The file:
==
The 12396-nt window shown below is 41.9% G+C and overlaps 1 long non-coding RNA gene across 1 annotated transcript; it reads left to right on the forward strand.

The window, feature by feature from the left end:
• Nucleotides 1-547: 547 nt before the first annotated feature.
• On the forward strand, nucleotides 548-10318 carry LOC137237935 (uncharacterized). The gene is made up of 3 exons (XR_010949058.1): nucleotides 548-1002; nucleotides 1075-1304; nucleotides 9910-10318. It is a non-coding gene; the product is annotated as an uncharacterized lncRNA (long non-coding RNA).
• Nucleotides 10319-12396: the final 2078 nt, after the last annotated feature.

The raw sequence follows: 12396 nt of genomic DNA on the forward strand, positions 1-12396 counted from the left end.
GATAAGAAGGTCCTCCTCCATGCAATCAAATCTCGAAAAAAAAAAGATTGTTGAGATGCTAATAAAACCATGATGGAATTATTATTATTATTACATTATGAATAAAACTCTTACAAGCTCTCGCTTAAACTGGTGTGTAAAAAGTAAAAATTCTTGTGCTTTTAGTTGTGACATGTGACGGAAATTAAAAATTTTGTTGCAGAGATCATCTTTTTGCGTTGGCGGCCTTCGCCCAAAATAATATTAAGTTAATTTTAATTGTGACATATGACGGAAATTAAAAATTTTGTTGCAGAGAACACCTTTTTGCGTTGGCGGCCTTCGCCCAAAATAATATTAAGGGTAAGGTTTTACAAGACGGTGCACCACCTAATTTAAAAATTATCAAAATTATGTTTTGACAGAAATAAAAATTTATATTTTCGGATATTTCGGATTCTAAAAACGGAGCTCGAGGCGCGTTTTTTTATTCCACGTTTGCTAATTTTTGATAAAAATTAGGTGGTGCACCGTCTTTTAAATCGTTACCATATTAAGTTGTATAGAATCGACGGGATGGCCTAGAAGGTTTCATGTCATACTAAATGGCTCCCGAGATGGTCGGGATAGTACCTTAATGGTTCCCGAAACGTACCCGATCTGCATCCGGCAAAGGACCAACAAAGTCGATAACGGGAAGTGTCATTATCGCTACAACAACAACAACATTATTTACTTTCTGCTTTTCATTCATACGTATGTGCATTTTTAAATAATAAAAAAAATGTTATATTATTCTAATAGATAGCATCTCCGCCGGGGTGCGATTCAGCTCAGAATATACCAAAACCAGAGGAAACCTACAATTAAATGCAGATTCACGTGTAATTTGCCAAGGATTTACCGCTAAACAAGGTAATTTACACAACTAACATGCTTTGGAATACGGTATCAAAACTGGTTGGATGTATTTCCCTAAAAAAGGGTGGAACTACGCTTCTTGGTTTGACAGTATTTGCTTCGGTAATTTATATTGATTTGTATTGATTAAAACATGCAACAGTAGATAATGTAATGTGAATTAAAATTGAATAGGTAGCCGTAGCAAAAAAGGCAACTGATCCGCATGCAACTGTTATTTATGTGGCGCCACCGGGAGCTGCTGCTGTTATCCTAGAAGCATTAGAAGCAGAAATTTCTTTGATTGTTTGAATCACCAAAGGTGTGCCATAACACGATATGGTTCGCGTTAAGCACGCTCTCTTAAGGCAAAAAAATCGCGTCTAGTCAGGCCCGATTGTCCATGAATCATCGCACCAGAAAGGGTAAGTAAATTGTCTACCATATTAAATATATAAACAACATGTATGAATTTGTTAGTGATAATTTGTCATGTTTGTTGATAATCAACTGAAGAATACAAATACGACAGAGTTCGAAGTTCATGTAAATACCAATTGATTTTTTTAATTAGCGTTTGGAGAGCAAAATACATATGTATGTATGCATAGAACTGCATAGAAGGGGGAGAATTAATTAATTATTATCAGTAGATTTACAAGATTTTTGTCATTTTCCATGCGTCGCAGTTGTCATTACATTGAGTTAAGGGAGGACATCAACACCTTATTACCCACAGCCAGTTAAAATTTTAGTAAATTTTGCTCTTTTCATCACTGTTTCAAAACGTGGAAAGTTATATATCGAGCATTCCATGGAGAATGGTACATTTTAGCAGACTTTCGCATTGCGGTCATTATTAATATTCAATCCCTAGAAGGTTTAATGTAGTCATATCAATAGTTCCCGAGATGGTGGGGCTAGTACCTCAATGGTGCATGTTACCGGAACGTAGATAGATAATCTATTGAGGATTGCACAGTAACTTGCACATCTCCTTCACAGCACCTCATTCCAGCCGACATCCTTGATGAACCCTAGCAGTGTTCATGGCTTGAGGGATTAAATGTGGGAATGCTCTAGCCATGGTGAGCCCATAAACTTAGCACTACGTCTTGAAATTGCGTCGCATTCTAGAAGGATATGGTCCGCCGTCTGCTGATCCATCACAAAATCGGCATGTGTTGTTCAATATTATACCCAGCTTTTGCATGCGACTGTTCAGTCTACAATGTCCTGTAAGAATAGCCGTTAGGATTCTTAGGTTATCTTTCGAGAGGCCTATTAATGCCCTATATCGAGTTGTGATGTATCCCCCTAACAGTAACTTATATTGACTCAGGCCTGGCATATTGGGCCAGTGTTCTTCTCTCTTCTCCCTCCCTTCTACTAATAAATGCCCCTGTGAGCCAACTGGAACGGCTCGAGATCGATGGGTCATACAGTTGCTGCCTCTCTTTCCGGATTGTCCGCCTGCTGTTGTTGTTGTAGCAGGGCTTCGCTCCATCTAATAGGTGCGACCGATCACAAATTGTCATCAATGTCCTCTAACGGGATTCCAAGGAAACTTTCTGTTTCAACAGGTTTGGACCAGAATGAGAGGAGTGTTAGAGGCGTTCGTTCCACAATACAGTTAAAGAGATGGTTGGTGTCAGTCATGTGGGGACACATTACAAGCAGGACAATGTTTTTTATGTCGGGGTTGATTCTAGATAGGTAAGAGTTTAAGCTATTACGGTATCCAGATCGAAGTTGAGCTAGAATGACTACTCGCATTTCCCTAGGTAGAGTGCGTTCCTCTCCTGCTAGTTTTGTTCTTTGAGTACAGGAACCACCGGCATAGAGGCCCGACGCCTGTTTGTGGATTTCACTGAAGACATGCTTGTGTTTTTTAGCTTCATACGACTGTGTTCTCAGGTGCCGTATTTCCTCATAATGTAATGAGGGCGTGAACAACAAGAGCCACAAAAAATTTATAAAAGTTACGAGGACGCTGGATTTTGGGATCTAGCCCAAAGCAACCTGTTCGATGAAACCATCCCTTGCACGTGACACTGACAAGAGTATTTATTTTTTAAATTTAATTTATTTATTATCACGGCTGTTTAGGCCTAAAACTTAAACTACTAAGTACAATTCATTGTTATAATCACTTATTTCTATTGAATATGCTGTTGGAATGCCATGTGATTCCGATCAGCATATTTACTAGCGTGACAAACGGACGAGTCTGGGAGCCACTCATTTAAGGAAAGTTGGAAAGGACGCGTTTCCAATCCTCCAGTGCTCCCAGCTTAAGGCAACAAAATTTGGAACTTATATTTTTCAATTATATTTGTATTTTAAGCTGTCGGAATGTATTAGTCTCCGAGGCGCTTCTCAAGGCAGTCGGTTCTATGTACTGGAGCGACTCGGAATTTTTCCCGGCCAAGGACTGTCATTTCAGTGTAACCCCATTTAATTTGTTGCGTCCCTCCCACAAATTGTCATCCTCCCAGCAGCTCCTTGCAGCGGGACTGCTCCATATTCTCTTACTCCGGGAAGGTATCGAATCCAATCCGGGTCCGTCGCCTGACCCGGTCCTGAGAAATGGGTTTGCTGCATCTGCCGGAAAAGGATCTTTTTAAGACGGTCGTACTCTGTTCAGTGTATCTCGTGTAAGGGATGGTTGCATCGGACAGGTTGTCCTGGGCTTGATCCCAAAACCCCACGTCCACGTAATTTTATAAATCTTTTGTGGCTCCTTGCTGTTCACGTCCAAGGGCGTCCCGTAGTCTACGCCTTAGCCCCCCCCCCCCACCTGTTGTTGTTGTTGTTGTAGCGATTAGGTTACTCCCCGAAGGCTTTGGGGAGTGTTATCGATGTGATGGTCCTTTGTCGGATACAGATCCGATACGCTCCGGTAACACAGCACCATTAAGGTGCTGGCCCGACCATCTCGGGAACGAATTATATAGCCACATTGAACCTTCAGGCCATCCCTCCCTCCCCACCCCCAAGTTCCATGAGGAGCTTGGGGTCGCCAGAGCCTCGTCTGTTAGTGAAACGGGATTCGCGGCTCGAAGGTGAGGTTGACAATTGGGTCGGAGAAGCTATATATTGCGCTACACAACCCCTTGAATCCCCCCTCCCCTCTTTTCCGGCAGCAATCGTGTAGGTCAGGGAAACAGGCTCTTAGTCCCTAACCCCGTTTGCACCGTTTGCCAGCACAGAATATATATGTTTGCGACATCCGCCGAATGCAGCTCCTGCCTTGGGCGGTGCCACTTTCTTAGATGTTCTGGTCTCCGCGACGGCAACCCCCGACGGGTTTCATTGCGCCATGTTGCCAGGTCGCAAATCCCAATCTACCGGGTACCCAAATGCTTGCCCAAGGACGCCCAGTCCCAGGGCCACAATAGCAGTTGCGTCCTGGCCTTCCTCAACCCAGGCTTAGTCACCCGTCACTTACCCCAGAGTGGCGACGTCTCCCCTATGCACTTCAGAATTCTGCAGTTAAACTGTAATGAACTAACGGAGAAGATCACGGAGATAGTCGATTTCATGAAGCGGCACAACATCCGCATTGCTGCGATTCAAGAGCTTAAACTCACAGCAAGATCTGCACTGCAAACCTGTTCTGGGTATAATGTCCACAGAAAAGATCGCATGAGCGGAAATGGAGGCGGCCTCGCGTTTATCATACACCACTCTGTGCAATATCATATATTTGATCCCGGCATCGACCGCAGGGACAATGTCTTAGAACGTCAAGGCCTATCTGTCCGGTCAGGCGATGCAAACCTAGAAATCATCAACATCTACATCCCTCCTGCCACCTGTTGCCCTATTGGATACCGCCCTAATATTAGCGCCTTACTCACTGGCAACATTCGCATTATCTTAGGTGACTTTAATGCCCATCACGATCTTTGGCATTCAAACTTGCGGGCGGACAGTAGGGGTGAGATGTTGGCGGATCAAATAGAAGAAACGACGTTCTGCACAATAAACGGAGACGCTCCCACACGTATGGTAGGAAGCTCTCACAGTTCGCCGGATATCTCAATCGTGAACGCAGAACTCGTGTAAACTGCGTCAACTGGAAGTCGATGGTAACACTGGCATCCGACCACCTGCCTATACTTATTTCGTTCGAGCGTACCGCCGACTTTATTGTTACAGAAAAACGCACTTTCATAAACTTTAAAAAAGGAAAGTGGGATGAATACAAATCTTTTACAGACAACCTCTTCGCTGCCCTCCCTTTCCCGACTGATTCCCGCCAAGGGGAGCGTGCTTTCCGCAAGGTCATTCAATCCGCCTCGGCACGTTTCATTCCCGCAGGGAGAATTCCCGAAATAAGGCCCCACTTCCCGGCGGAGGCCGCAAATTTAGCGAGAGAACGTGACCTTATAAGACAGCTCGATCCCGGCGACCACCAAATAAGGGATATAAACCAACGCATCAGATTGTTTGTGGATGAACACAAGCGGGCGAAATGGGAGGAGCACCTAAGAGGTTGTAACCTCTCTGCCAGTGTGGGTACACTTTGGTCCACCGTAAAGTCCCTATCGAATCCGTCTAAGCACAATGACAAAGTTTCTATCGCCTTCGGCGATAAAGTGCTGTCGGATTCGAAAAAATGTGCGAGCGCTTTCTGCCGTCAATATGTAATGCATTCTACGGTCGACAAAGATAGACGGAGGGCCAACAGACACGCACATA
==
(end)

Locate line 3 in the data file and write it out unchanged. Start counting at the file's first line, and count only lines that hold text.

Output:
• Nucleotides 1-547: 547 nt before the first annotated feature.